The number one rule of beach and water hunting in my opinion, there are no rules!
Jewelry, coin or artifact hunting at the beach is not an exact science, but you would think it is on detecting forums and beach reports.
The more unnecessary rules you put on yourself, the more good stuff other beach or water hunters will scoop up.
Here are a few out dated "Rules" of beach and water hunting I hope you do not follow.
Two hours before low tide is the best time to go to the beach
I cannot remember the last time I checked out a tide chart before going to the beach.
The tide is what it is when I get to the beach, and I search with the tide not because of it.
When people contact me to see if I would like to go detecting with them, they always tell me it will be low tide soon.
My answer is always no thanks, and my second thought is always I cannot believe people still wait until two hours before the low tide before going beach or water hunting.
The best time to go to the beach with a metal detector, is when you have the time to go and when you feel like it.
Wait for improved beach conditions
If you plan on waiting around for conditions to improve or checking other peoples beach reports, you probably already missed good beach or water hunting opportunities.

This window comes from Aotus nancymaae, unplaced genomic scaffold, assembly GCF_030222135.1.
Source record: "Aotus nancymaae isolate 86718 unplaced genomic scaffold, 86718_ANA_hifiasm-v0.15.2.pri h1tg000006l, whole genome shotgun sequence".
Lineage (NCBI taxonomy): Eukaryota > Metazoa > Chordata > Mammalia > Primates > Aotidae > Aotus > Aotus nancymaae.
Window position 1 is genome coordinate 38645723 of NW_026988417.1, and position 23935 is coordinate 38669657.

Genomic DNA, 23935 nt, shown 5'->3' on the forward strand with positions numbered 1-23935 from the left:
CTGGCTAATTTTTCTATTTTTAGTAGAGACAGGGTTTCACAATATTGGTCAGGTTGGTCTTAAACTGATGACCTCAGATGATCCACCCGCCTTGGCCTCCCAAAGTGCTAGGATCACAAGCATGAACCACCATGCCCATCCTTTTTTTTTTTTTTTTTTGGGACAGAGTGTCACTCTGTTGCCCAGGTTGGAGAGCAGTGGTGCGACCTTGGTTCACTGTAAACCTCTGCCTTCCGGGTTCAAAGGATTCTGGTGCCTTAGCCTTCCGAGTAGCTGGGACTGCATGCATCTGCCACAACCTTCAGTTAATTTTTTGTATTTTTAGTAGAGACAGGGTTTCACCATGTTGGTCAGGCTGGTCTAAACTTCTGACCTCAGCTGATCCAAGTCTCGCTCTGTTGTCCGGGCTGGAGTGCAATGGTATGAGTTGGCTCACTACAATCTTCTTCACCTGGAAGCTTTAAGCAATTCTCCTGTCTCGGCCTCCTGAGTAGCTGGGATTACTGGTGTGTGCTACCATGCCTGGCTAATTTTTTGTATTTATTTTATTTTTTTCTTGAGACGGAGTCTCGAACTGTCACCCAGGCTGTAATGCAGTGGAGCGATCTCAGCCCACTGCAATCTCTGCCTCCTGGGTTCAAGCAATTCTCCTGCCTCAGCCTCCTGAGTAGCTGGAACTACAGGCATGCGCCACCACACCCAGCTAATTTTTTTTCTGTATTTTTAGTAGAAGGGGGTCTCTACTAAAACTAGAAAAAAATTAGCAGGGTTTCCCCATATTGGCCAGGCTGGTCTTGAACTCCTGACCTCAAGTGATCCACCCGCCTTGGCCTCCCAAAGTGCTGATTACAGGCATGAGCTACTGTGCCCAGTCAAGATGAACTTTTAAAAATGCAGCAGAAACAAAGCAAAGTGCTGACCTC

Just like tide times, the conditions are what they are when I arrive at the beach with a metal detector.
I make the most of what mother nature puts in front of me, and so should you.
Reports of improved beach conditions are only good to the person lucky enough to be there at the beach at that time.
Any person following will get sloppy seconds and a whole lot of competition from other followers.
My idea of improved beach or water hunting conditions is finding more stuff than on my previous beach or water hunt.
You have to dig it all
At beaches with a fair amount of targets, I love seeing people digging every piece of junk at the beach, just in case they miss one good target.
Like metal detector technology has not changed, or you cannot learn to distinguish between good and bad targets at the beach.
The more time you spend metal detecting at the beach, the more you learn and the easier it becomes to identify targets before they are dug.
For example, using a VLF metal detector I can tell a pull tab from a nickel, a nickel from a gold ring and a penny from a quarter or a dime.
When you have a more than good idea what the metal object your search coil is over, you can save valuable beach hunting time at trashy sites by not having to dig everything just in case you miss one thing.
On the other hand, at a beach with very few targets you can and should dig all targets.
The point being, you should not have a beach hunting strategy of searching one way or the highway.
I often have people contact me saying they dug tons of junk but no gold yet, what am I doing wrong?
The simple answer is, digging it all.
If you want to bring home what you are searching for at the beach, avoid following any outdated rules of beach or water hunting.